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Rereading: Strong Poison and Gaudy Night



When all else fails, I read Dorothy Sayers. After all, to quote Peter Wimsey, “…she writes detective stories and in detective stories virtue is always triumphant. They’re the purest literature we have.” (Strong Poison, p. 115)

Having read her entire canon of mysteries, including the ill-judged posthumous one (which was apparently so bad that I can't find a link for it) put together by a woman with an insatiable need to make the people into people politically correct for our time*, I do not read for the solution to the puzzle. That said, solving puzzles soothes my soul. As a writer, I also appreciate the opportunity to see how the puzzle was constructed, where the clues are hidden, how it all fits together. Sometimes I see places where it is clear that different pieces were written at different times, particularly in Gaudy Night where the novel overshadows the mystery and Sayers clearly had to go back and force in some focus on the ostensible plot.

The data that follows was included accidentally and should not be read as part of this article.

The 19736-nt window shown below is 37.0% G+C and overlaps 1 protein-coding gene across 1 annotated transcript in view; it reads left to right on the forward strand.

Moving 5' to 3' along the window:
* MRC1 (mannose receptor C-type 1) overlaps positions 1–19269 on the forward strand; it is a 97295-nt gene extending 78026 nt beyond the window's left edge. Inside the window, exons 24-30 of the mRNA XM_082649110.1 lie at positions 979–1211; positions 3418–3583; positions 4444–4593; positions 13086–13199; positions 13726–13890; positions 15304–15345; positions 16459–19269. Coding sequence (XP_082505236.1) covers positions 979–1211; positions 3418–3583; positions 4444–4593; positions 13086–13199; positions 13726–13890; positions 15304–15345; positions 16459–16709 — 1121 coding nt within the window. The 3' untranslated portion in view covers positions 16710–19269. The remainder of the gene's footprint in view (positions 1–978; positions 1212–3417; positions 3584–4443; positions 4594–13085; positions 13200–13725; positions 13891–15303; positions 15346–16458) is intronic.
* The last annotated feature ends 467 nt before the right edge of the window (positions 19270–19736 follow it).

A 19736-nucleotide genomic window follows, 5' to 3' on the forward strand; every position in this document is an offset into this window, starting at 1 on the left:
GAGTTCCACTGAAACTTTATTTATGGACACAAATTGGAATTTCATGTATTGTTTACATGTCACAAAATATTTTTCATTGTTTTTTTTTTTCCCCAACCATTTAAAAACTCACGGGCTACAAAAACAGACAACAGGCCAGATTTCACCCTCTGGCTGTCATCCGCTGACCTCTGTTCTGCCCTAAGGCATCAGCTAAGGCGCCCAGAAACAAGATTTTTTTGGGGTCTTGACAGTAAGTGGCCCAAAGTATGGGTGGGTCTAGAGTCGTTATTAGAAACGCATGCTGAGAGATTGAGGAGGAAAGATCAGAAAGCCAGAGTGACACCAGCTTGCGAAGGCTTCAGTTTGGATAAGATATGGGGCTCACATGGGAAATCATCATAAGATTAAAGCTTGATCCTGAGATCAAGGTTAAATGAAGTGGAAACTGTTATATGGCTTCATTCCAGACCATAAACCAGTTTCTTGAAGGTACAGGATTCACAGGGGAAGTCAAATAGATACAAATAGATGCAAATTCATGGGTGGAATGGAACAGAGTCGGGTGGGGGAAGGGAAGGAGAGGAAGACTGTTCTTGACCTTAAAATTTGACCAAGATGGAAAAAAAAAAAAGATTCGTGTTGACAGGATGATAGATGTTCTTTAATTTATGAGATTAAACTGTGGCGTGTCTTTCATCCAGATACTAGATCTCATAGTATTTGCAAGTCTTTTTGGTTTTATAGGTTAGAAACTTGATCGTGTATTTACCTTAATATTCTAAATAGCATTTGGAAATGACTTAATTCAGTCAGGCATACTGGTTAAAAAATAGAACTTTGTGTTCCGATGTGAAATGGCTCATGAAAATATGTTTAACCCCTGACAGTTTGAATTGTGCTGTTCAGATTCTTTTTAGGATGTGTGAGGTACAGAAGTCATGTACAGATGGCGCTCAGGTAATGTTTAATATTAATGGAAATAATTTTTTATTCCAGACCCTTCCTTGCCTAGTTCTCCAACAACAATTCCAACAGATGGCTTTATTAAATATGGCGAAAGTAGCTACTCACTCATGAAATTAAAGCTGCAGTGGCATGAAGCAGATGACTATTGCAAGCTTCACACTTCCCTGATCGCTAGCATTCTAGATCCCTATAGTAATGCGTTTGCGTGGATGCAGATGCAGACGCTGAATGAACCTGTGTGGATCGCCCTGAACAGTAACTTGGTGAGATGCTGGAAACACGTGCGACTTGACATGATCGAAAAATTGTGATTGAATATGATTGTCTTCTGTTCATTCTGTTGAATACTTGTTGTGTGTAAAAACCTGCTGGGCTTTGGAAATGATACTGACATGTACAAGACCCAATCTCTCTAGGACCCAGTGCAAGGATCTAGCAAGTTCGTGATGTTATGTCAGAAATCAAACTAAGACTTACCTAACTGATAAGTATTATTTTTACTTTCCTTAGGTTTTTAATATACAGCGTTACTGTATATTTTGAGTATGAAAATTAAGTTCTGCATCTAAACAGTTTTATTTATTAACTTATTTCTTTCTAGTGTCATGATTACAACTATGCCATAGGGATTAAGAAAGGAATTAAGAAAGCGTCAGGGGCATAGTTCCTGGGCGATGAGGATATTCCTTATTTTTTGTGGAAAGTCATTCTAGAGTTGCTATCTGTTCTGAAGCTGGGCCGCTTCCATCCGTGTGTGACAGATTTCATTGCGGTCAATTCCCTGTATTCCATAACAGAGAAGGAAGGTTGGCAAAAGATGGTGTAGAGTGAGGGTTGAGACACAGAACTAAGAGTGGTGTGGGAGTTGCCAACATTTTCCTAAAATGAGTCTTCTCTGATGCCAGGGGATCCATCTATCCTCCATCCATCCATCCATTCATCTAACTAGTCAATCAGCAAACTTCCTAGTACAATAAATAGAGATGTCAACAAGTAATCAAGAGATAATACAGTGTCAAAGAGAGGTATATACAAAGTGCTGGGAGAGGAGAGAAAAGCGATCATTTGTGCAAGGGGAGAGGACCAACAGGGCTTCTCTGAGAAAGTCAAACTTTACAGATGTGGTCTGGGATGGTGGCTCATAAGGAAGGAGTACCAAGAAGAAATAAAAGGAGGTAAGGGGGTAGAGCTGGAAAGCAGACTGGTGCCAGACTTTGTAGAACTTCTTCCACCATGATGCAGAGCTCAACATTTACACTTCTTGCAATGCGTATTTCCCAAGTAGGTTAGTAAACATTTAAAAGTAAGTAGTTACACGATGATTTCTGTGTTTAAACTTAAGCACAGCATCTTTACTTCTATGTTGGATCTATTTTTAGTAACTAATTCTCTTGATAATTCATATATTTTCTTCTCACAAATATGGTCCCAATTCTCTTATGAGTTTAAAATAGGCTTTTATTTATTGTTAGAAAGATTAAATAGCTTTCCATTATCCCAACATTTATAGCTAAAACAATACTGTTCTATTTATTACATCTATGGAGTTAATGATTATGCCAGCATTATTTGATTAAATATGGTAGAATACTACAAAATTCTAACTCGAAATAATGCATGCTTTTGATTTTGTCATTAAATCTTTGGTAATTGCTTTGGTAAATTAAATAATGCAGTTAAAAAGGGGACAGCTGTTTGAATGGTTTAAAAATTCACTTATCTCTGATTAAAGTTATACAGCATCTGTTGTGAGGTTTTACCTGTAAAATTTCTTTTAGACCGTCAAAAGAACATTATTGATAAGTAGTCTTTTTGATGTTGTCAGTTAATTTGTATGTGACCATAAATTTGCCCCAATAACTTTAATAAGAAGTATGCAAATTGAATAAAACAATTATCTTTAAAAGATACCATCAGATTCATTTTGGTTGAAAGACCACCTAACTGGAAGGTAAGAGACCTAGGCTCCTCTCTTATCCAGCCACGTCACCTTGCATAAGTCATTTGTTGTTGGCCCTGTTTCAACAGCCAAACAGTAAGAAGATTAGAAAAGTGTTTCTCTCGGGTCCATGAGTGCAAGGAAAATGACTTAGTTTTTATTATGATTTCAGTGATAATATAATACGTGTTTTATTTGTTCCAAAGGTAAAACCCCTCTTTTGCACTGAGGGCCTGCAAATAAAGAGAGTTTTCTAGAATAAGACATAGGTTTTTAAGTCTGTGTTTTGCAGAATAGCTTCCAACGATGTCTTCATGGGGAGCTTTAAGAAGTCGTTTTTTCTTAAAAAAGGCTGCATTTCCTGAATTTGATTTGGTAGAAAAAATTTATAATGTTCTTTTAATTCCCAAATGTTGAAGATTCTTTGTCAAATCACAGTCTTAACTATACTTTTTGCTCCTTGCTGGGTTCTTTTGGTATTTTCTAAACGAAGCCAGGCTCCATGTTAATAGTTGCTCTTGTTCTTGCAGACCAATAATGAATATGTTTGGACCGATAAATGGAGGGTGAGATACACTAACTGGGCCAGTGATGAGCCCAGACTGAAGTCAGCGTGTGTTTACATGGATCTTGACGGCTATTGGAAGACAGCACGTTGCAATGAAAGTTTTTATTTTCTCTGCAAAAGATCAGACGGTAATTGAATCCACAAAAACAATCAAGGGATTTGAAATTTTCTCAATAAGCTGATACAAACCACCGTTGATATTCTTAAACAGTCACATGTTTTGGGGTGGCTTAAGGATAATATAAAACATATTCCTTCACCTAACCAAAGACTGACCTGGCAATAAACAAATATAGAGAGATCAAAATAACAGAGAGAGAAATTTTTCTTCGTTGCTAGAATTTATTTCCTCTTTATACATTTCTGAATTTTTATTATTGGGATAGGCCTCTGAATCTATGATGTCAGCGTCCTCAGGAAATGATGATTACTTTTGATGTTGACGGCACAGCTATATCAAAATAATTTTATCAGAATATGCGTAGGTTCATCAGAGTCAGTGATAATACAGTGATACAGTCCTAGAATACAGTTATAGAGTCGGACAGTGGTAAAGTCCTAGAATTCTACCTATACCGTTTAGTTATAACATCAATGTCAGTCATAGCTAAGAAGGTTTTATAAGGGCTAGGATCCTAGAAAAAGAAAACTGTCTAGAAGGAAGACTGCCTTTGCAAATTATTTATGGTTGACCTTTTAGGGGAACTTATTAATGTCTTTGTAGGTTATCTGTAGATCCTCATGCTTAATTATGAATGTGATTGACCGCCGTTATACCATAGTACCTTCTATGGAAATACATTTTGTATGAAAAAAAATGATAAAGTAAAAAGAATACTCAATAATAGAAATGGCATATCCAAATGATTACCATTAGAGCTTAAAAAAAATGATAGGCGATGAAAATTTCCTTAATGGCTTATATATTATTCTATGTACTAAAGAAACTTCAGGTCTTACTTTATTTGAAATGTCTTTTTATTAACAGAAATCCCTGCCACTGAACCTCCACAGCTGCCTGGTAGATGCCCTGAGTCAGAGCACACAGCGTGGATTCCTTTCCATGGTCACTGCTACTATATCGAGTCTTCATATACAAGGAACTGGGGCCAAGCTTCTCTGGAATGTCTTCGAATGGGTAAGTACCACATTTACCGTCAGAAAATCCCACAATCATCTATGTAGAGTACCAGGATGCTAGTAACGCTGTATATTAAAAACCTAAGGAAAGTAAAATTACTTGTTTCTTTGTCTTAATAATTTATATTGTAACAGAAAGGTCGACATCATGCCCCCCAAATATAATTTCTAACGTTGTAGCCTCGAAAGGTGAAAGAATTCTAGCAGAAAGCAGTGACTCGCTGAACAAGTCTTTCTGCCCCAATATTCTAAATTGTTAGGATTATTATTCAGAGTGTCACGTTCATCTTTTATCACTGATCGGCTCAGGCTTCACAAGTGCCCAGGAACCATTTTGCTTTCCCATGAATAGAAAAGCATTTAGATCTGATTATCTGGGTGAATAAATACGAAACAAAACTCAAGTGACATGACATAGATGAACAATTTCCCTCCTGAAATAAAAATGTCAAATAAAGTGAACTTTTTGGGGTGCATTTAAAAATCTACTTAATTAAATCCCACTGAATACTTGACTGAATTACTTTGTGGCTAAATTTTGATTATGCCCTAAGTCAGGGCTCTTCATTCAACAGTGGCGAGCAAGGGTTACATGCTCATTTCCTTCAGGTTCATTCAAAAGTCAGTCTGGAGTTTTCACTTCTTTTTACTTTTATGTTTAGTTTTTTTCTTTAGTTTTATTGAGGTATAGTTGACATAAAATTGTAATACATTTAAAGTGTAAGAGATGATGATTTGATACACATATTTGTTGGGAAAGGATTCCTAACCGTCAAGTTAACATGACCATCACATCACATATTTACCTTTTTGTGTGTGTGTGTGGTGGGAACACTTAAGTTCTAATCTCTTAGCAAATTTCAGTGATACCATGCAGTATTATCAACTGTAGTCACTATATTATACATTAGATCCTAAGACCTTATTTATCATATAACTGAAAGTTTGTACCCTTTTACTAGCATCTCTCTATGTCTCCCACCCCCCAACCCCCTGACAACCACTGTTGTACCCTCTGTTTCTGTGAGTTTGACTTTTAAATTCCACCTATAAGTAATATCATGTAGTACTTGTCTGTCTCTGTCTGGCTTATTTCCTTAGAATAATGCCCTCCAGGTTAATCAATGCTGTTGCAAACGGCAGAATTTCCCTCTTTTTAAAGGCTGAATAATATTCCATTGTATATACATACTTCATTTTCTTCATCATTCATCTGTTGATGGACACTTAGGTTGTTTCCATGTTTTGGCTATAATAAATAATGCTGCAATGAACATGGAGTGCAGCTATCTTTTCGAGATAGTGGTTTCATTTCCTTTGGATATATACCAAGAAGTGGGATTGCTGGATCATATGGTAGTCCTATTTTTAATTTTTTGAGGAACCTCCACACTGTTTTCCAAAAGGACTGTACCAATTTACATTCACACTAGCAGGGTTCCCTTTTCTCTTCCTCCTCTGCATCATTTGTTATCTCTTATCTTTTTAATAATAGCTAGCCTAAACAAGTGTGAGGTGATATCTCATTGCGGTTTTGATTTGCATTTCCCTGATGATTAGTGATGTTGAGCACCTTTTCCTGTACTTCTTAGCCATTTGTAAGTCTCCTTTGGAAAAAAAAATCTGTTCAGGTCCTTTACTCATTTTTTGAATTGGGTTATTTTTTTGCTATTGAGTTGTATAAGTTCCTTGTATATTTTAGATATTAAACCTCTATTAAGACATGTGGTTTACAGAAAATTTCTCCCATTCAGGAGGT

I also find Sayers’s voice congenial. I am also reading her translation of Chanson de Roland and enjoy her scholarly voice in the introduction and footnotes. However, Roland is not soothing, so I have set him aside for the mysteries.

If I complete my tasks for today, my reward is Busman’s Honeymoon.


*I do not condone casual racism, sexism, etc., of course, but it is foolish to pretend it did not exist. We are all people of our time and I am sure that future generations will look back on our presently invisible because “normal” biases as equally horrific.

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